For his solo show at Reserve Ames, “Scalar-Daemon,” David Muenzer froze ingot molds filled with neon highlighter ink in an industrial freezer. He then stacked the frozen ingots on top of a platform placed in RA’s bucolic backyard shed. The platform has three recessed vitrines. Like frozen alien gold, the ingots melt, lemony-gossamer, into one of the recessed vitrines (now resembling an ink cartridge). They also slightly drip down the platform and onto the floor.
Highlighter Ingots (2015-2016) mischievously subverts the humorless minimalist legacy, turning a discrete unit or tube of color into its own reflexive anti-event. As a before-and-after, the sculpture comprises two visual experiences, transferring its vertical yellow y-plane into a honeyed-horizontal. This “scalar” system is more like a linear function with vectors, making Muenzer’s work hard to pinpoint, similar to artist Pierre Huyghe’s open-ended performance-events. When a thing is made to be radically altered, so vulnerable to the crystalline fragility of hydrogen bonds, it evokes a sense of terminus, of endings the most nostalgic of us often contemplate.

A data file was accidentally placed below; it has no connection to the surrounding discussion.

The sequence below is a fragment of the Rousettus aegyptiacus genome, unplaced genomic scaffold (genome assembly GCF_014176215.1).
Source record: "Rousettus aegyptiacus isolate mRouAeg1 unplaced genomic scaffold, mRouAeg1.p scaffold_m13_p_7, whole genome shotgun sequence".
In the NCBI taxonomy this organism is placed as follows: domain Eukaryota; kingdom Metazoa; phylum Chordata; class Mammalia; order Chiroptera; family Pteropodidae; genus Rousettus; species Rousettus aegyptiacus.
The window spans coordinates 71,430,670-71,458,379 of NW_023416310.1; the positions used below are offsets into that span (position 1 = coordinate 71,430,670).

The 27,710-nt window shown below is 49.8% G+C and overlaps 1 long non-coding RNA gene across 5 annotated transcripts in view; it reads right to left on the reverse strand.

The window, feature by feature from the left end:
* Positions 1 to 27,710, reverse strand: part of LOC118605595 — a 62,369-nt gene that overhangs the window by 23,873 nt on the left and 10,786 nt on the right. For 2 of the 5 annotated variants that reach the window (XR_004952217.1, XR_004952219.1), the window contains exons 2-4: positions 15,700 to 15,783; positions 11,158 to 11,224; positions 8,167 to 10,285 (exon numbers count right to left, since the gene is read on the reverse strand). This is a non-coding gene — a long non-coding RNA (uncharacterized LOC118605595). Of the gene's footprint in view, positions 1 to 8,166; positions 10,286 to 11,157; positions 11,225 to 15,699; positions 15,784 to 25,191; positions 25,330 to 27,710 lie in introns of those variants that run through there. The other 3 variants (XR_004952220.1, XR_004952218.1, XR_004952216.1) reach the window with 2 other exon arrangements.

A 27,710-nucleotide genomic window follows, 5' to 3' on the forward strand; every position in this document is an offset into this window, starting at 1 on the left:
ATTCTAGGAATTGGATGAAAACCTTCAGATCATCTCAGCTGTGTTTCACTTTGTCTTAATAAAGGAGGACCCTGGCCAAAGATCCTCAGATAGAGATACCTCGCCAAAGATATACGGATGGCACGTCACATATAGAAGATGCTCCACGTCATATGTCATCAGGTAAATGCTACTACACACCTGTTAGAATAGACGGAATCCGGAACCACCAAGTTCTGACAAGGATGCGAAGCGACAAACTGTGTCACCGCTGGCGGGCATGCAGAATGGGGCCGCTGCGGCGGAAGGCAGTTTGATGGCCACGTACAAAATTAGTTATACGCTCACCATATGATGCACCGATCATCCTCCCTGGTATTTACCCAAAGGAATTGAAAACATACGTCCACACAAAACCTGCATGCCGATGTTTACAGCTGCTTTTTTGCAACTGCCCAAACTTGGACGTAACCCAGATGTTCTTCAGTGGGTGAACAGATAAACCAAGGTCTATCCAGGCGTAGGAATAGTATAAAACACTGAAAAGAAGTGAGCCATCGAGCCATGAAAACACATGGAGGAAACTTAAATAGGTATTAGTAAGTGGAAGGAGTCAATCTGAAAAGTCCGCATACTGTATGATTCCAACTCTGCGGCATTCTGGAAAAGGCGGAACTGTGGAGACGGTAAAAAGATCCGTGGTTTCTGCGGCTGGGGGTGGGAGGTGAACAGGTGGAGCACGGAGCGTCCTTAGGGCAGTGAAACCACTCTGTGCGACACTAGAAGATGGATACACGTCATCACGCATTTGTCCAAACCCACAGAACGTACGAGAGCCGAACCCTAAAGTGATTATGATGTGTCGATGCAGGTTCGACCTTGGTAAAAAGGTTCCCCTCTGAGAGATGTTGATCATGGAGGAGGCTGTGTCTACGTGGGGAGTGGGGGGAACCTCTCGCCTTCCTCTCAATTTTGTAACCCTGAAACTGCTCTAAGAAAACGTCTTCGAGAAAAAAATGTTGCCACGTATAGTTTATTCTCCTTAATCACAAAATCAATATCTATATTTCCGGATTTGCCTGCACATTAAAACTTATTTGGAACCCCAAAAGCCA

The piece is also an analytical resolution to a widespread problem: part of its cleverness lies in the fact that you can’t easily sell it (emphasis on “easily;” see Christie’s auction record of Tom Friedman’s Untitled pencil shaving, 1992). As the perfect non-event, ice melting is commonplace and ubiquitous. Performance-like, Highlighter Ingots might be as interchangeable and fungible as time itself. Minimalist Eva Hesse’s discussion of her work in 1968 becomes apropos: “It is the unknown quantity from which and where I want to go,” said Hess. “As a thing, an object, it accedes to its non-logical self. It is something, it is nothing.”
David Muenzer, “Scalar-Daemon,” January 24 – March 6, 2016 at Reserve Ames, 2228 Cambridge Street, Los Angeles, CA 90006, http://reserveames.com/.